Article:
The reopening of universities in Belgium was also a major driver of spreading the disease. With students travelling home at weekends they then exposed the infection to their parents, driving transmissions among the 40 to 60 plus age group. “These are the people entering the hospitals,” said Pierre Van Damme, an epidemiologist in Belgium.

In the Czech Republic it was predicted that schools opening on September 1 would help infections spread. Within two weeks, 144 out of the country's 11,000 schools had outbreaks.

Messaging

A key part in the problem in Britain has been the confused communications from government which made it difficult for people to follow the rules.

A report on government communications criticised its hyperbole and over-promising. One local leader quoted in the Foresight Group report said: “One minute it will all be over by Christmas, the next minute Christmas is cancelled. We are seemingly no longer even following the science. The public is bemused and becoming very angry and public messages have lost credibility.”

Boris Johnson has been criticised for exaggeration, using words such as "world beating" for Britain's foundering testing regime and setting superfluous targets. Localised restrictions, ranging from tier 1 to tier 3 also meant people in different parts of the country fell under different rules.

"People's faith in government has been undermined by mixed messages," said Dr Kelman. "What we need is one, clear, consistent, accurate message because we have been through five or six different iterations of government advice."

Face masks

Quote
The most important Covid story is the government's failure to pursue the "Operation Moonshot" plans for weekly testing

Belatedly, face masks have become mandatory across European countries in public areas with governments accepting WHO advice that they help stop the spread of the disease, especially by those infected. The Czech Republic was among the first to make face masks mandatory but the rules were only reintroduced last month after the huge rise in infections. Likewise, Belgium dropped mandatory face masks in outdoor places in late September only to reintroduce the rule last month.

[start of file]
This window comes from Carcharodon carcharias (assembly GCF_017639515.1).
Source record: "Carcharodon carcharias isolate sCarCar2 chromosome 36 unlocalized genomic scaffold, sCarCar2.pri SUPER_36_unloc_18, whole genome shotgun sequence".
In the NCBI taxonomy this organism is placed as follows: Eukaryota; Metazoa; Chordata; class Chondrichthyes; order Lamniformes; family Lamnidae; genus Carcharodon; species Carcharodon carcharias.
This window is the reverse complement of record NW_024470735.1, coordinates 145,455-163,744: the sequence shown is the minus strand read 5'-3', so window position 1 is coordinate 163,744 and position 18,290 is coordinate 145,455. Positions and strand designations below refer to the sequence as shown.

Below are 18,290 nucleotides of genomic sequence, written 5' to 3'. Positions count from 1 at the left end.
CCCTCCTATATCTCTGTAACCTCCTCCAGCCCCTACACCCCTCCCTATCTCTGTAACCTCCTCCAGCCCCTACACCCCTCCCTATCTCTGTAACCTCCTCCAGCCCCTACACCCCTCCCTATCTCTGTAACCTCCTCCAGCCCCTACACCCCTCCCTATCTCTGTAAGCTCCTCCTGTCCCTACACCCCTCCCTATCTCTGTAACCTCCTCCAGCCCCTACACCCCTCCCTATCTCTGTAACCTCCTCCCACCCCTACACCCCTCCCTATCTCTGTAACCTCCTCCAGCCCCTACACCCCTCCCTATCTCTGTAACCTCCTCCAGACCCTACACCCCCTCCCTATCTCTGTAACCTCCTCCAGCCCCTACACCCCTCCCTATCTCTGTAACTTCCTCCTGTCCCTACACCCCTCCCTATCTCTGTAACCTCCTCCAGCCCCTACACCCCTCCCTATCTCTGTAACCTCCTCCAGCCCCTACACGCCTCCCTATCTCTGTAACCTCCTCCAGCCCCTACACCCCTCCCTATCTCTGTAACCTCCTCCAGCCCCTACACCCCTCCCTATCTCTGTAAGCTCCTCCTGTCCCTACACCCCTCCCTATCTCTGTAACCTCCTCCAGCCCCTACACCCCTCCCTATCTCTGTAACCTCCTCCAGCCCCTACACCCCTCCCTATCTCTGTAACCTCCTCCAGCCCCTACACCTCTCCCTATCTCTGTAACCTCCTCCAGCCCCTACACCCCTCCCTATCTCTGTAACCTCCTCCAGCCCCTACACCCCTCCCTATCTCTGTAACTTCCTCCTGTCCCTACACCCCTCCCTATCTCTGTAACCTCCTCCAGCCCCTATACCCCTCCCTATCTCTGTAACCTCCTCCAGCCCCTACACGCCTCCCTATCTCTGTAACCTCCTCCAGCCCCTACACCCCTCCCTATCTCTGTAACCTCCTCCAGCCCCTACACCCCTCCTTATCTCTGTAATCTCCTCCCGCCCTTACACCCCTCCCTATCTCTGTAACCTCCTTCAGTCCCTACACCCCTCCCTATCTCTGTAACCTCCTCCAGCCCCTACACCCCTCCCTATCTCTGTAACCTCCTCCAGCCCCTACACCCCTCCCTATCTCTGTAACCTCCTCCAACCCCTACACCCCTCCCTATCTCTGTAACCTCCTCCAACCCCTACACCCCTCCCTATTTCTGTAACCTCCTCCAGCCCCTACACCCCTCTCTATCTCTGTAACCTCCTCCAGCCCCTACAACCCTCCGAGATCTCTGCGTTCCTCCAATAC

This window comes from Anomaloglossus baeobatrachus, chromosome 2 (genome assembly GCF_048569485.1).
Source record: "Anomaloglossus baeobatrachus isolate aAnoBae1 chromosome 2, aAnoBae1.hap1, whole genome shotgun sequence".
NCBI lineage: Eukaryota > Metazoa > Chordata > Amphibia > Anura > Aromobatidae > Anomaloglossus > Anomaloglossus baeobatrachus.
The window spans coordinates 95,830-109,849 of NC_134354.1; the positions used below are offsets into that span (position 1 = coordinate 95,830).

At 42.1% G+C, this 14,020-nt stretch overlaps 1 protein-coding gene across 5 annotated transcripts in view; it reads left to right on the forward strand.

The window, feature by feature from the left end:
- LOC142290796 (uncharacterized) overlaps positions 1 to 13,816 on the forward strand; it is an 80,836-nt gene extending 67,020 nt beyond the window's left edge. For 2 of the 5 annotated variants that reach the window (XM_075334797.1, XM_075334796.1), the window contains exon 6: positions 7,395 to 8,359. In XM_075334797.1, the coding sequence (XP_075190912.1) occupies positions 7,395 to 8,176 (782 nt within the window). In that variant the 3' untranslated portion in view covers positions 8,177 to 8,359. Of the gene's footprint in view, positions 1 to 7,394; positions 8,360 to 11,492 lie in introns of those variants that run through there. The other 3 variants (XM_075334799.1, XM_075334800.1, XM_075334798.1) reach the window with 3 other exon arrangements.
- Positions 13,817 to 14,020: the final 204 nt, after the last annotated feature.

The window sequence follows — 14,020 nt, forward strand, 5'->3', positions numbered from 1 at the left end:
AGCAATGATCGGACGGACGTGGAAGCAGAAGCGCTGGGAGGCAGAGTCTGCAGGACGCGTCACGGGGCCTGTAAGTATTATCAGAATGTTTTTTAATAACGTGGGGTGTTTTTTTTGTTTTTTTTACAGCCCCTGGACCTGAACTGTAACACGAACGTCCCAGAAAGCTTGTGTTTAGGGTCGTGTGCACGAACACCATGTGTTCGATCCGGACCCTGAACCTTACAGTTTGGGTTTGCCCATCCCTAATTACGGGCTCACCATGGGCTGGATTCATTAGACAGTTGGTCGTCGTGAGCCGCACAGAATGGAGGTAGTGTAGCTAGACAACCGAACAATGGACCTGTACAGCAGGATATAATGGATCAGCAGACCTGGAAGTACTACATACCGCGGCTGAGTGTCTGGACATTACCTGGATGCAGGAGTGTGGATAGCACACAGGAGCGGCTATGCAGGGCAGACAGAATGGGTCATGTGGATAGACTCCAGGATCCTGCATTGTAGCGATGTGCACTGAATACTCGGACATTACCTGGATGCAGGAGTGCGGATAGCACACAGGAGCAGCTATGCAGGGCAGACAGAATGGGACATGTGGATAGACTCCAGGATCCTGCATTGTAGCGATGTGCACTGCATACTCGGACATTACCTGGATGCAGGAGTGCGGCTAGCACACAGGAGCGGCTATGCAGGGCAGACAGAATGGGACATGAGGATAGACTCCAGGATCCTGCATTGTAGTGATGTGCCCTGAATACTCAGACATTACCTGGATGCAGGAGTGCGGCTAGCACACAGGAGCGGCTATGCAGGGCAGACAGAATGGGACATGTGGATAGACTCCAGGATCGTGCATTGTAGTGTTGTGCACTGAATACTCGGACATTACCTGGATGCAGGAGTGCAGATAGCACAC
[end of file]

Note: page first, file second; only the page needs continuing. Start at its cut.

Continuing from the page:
“These measures should have been introduced earlier. There is now too much of the virus around to use the same methods that we used in the spring,” said Jan Pačes, a virologist from the Czech Academy of Sciences.

epa08794859 A view of a sign at a door in old town in Heidelberg, Germany, 03 November 2020. Due to an increasing number of cases of the pandemic COVID-19 disease caused by the coronavirus SARS CoV-2, new nationwide restrictions have been announced to counter a surge in infections, such as the closure of bars and restaurants for one month.  EPA/RONALD WITTEK

Testing

Prof Julian Peto has long trumpeted the view that only a thorough testing scheme – as much as every person at least once a week – will bring back normality until a vaccine is found.

"The thing for Europe to get out of the mess is to develop a test that's quick and efficient and works," said the statistician and epidemiologist at the London School of Hygiene and Tropical Medicine.

He condemned the British government for watering down its ‘Operation Moonshot’ experiment whereby it was going to test each of 250,000 people in Salford once a week with 40,000 tests a day. This has now been dropped to just 1,000 a day. However, the city of Liverpool has launched its pilot scheme. Liverpool, currently one of the hardest hit parts of the UK with 410.4 cases per 100,000 people as of late October, will become the first city in England to receive regular testing for its entire population under the plan that will begin this week.

“The most important Covid story is the government's failure to pursue the "Operation Moonshot" plans for weekly testing that were announced with such fanfare two months ago and has hardly been mentioned in the press,” said Prof Peto. “Until a vaccine is available this is the only way to stop the epidemic and restore normal life.”

Relaxation

The desire to get back to normality was huge and across the continent bars and restaurants tried to make the most of the warm weather. It couldn’t last. Curfews for hospitality venues began appearing in earnest in late summer as governments decided they were 'superspreaders'. The time limits varied from 9pm to 1am but now many bars and eateries have been forced to shut altogether, including Britain, Belgium, The Netherlands and Czech Republic and parts of France.

EDITOR'S PICKS
NEWSLETTERS